Review for Country Club of Charleston

Reviewer Score:
TaylorMade

Review:

After years of reading about his famous template holes, I finally had the chance to experience my first Seth Raynor design at the Country Club of Charleston. This property provides a striking reminder that even on relatively bland ground, a golf course can be memorable when it presents compelling green complexes and a well-thought-out routing.

While the front nine at Charleston may be flat, it is slightly more exposed to coastal wind. Raynor brilliantly routed holes in a variety of directions, changing the challenge day-to-day. On the back nine, Raynor incorporated a knoll into a few green complexes. While I do not believe that all golden age courses are great simply due to the designer’s name, there is inarguable artistry in the way classic architects built courses which stand the test of time without using any modern machinery. The Country Club of Charleston must be such a treat for members who play there regularly because the test varies daily.

Perfectly manicured throughout, some of the more notable holes at Charleston for me include:

• #3: The Eden hole at Charleston is visually intimidating off the tee, yet there seems to be reasonable opportunities to miss regardless of the day. Given the wide, shallow nature of the hole, accidentally playing to the opposite side actually provides room for an up-and-down.

• #4: The sharp, angled bunkering at the 4th begs for a right-to-left shaped drive, but be careful to not overcook that tee shot and find Dill Creek.

• #7: My favorite hole on the outward nine, this dogleg presents challenge on both sides off the tee, with four bunkers left and the marshland right. Stepping onto this green, I immediately realized the hype behind Seth Raynor. With plateaus in the back left and right portions of this putting surface, there is no shortage of interesting pin locations on this hole. Do not let the beautiful view on the Maiden distract you from the real showstopper – a one-of-a-kind, beguiling green!

• #11: You often hear that television and photographs cannot capture elevation on a golf course. Nowhere in my golf journey has this been truer than the Redan at the Country Club of Charleston. This scale of this green complex is unbelievably terrifying, and with virtually nowhere to bail out, hitting a precise mid/long-iron is a must. Watching players come up short time and time again at the U.S. Women’s Open here was a stark reminder of its sheer difficulty. In a world of long par threes with bland back-to-front slopes, why do more courses not add variety with masterpiece greens like the 11th at Charleston?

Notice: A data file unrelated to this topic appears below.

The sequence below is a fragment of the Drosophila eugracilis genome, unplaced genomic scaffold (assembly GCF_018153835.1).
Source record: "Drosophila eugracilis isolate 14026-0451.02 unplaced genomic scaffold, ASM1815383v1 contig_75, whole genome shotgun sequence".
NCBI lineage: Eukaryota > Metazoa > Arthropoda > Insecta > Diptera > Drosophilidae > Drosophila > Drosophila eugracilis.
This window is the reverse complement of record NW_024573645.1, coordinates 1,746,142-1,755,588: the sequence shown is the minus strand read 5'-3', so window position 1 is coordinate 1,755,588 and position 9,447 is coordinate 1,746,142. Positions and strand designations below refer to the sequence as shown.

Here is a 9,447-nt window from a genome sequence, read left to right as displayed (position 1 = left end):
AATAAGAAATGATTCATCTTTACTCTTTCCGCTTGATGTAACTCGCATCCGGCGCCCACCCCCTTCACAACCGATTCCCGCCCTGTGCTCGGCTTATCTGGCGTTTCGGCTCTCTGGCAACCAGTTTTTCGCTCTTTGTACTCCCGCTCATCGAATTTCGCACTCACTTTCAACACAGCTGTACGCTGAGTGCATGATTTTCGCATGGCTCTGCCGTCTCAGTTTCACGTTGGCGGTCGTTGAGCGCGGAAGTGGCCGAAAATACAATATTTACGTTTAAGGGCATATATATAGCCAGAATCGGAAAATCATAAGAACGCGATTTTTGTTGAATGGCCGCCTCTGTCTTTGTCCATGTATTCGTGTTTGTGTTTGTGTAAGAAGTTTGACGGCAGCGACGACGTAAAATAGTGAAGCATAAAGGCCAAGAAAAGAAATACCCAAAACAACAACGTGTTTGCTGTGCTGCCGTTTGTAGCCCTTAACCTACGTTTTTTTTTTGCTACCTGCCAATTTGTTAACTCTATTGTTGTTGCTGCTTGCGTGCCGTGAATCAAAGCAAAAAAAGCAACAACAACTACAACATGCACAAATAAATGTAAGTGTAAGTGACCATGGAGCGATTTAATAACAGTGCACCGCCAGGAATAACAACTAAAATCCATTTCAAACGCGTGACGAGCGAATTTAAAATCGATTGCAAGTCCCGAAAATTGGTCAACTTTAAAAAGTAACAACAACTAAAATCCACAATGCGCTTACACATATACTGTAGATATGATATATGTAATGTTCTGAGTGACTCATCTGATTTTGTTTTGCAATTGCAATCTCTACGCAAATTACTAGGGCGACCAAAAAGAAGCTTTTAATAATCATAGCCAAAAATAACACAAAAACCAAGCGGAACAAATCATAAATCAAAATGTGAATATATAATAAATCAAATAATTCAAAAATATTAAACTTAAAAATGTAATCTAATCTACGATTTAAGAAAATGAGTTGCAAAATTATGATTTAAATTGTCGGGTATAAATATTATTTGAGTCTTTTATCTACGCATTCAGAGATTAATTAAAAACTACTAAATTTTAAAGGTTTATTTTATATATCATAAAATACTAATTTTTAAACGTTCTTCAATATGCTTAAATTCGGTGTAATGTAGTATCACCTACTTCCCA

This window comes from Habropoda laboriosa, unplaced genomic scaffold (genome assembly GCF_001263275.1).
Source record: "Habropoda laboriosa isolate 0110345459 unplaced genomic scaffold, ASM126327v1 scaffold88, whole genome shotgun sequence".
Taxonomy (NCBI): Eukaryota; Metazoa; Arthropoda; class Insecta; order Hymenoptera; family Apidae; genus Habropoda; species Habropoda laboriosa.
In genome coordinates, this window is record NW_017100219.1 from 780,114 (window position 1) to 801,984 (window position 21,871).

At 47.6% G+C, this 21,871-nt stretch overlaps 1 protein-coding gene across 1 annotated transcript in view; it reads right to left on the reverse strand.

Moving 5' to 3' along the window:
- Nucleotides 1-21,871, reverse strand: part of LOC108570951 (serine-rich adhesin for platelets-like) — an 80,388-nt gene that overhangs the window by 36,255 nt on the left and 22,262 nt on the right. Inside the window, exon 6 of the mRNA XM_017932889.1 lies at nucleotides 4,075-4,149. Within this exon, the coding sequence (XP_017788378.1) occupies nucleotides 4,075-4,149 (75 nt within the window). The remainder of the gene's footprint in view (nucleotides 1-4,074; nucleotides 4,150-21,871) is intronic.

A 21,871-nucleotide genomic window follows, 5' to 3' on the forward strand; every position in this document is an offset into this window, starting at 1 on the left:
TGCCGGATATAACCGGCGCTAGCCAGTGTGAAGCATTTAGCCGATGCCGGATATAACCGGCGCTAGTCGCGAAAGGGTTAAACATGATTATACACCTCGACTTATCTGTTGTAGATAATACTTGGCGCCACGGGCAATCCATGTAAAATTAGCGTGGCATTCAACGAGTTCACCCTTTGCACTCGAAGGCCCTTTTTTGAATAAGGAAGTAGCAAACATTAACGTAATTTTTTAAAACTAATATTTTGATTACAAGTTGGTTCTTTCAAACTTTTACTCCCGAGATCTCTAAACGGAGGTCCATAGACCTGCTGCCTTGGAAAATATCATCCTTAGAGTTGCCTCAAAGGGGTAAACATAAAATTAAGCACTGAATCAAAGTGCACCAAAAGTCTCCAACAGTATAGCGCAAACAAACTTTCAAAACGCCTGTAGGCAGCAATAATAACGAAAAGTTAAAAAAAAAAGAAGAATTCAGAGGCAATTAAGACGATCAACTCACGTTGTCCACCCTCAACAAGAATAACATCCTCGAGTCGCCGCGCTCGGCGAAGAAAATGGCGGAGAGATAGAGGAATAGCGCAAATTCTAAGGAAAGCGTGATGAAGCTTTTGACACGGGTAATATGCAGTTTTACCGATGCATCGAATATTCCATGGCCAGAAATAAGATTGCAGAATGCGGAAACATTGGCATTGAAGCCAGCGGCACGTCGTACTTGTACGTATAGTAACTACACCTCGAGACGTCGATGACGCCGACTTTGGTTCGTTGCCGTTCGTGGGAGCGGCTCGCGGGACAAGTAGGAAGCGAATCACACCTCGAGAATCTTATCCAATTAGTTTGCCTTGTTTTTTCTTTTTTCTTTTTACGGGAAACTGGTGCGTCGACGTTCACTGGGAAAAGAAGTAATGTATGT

• #13: Playing angles at the 13th were interesting to navigate. The superior viewpoint into the green is from the right, though this area is guarded with bunkers and tree limbs. Although this hole is not long at 356 yards, it could be even more compelling if played as a drivable par four. In that case, players would also have the opportunity to challenge the bunkers which bisect the fairway while also avoiding out-of-bounds long.

• #14: With three distinct, massive tiers, precision and deft wedge play is a must at the 14th. Playing angles also are front of mind with this wide fairway, though three centerline bunkers also must be evaded.

• #15: The sole par five on the back nine, the 15th grabbed my attention with the varying nature of shots required. From the tee, it seems clear that a right-to-left shot is preferred, roping around a large angled bunker. To jump the grass wall and also funnel your shot through the chute of trees, one must do their best to hit a dreaded ‘straight’ shot. Depending on your angle, you may have a challenging approach, or a wide open view at running the ball up onto the green.

• #16: The Lion’s Mouth at Charleston lives up to the hype, but again, photographs completely misguided my expectations. Given the severe nature of the green complex, the actual playing area on this putting surface was quite smaller than I anticipated. For that reason, I assumed the hole would play short. At 450+ yards dead into the wind during my visit, the hole actually became a three shotter…and I did end up having a wedge into the green, for my third! I can only imagine how interesting driving on this hole is downwind, as the fairway is peppered with cleverly staggered bunkers.

With diversity in the hole directions, and bold green complexes, Seth Raynor was able to route an absolutely fascinating golf course at the Country Club of Charleston. This course must play drastically different every single day as the wind changes direction. As a golf club member, it is hard to ask for a more compelling adventure than what you will encounter at Charleston.

Date: May 19, 2020


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